April 2009 | How-To | Ten Tips

Initiating an Effective Inbound Program

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Controlling inbound shipments maximizes efficiency and saves money, but creating an inbound program can be a daunting task. Gene Nusekabel, transportation and logistics industry marketing manager for Sterling Commerce, Dublin, Ohio, offers tips for getting your program on the right track.

1. Create a project team.Call on the expertise of your procurement and logistics representatives, and draw on each department's need for specific cost information to better manage the process. An IT member or advisor may also be a valuable addition.

2. Define the project goals. Decide what you expect to accomplish when this project is completed. Is it to simply reduce costs, improve vendor relations, gain better inventory control, create vendor managed inventory, attain control over inbound orders, or better utilize a dedicated fleet?

3. Determine key performance indicators (KPI). Create a baseline or benchmark of current performance, and determine KPI, which might include supplier performance (order acknowledge, order fill rate, ship on time), carrier performance (accept shipment tender, on-time pick-up, on-time delivery), exception summary reporting, and customer and supplier satisfaction metrics.

4. Classify and quantify current inbound operations. Evaluate your current inbound shipments and classify by who controls the freight (prepaid or collect), where the freight costs lie, and whether the carrier is selected via a routing guide.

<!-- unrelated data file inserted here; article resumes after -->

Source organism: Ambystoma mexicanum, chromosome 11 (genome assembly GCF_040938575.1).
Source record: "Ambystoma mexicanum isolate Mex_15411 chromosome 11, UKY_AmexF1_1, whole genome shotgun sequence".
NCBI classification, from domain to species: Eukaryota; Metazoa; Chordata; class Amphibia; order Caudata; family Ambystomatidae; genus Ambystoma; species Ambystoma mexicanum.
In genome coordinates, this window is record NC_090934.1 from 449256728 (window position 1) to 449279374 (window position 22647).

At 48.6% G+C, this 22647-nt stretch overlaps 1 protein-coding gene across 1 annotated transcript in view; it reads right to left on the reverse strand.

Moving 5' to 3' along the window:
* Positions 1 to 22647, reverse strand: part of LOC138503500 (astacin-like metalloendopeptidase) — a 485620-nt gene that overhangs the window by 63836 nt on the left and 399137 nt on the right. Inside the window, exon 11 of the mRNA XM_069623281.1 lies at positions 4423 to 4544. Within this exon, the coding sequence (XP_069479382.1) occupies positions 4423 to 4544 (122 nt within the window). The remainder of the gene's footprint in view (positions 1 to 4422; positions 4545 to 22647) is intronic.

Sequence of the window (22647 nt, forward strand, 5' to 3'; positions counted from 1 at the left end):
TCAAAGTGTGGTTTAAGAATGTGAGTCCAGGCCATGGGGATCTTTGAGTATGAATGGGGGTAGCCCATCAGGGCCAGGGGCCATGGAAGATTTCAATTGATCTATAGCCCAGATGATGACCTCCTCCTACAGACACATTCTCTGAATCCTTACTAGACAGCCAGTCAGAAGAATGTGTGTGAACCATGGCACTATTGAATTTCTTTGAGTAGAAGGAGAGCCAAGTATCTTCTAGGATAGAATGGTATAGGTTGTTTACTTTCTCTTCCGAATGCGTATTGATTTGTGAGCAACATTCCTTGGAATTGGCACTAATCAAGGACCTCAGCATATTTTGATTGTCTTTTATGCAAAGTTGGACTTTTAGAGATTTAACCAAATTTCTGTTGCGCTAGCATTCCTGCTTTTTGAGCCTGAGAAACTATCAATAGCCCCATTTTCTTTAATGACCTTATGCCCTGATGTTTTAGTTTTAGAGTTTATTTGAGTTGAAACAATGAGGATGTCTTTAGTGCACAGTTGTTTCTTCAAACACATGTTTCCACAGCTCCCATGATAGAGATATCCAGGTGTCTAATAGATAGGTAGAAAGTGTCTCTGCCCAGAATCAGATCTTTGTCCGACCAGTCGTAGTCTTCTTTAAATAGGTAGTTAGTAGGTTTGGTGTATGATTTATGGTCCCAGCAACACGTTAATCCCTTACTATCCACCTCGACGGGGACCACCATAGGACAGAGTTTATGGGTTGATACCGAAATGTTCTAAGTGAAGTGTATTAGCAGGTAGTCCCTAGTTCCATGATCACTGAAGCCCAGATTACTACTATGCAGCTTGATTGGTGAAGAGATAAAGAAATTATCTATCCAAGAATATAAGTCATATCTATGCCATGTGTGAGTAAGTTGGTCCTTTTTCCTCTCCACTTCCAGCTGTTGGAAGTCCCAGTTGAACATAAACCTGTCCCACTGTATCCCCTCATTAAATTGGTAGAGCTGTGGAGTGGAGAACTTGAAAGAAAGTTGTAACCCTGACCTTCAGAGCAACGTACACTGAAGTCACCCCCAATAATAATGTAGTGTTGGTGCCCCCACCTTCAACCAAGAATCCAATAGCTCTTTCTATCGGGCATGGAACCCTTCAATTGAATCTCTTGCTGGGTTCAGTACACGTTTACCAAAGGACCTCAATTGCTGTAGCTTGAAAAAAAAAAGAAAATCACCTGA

5. Consider investing in technology. Transportation management solutions and business-to-business connectivity can provide both a systematic approach to your inbound processes and financial controls.

6. Evaluate best landed cost by supplier.To calculate best landed cost, you must be able to allocate freight charges plus fuel surcharges plus assessorials to get the true picture of your costs. Select a software tool to help you rate and re-rate shipments based on all available scenarios. Ask these questions: Does your organization really want to take on the freight? If a supplier is larger than you, it may have better freight rates, but what is being invoiced in the cost of goods? This is where the visibility to freight costs segregated from the costs of goods gives an organization the opportunity to control expenses.

7. Survey supplier technology capabilities.Make sure they have EDI capabilities, and a supplier portal with a web form to provide "ready to ship" information. Don't underestimate the amount of work required to "cleanse" the data from suppliers.

8. Prioritize suppliers for quick results. In any project, delivering quick wins or payback should be a goal. Prioritize your suppliers by ease of implementation and largest payback. Typically these are non-compliant collect suppliers or new suppliers where you can influence the freight terms.

9. Execute. Communicate the plan in advance to all involved parties, both internally and externally, to get their buy-in to the process. Then implement the targeted changes.

10. Measure/monitor compliance and performance. Share with your suppliers how their performance will be measured. Establish routing compliance reviews with each supplier and ensure data is available for analysis by both parties at any time.

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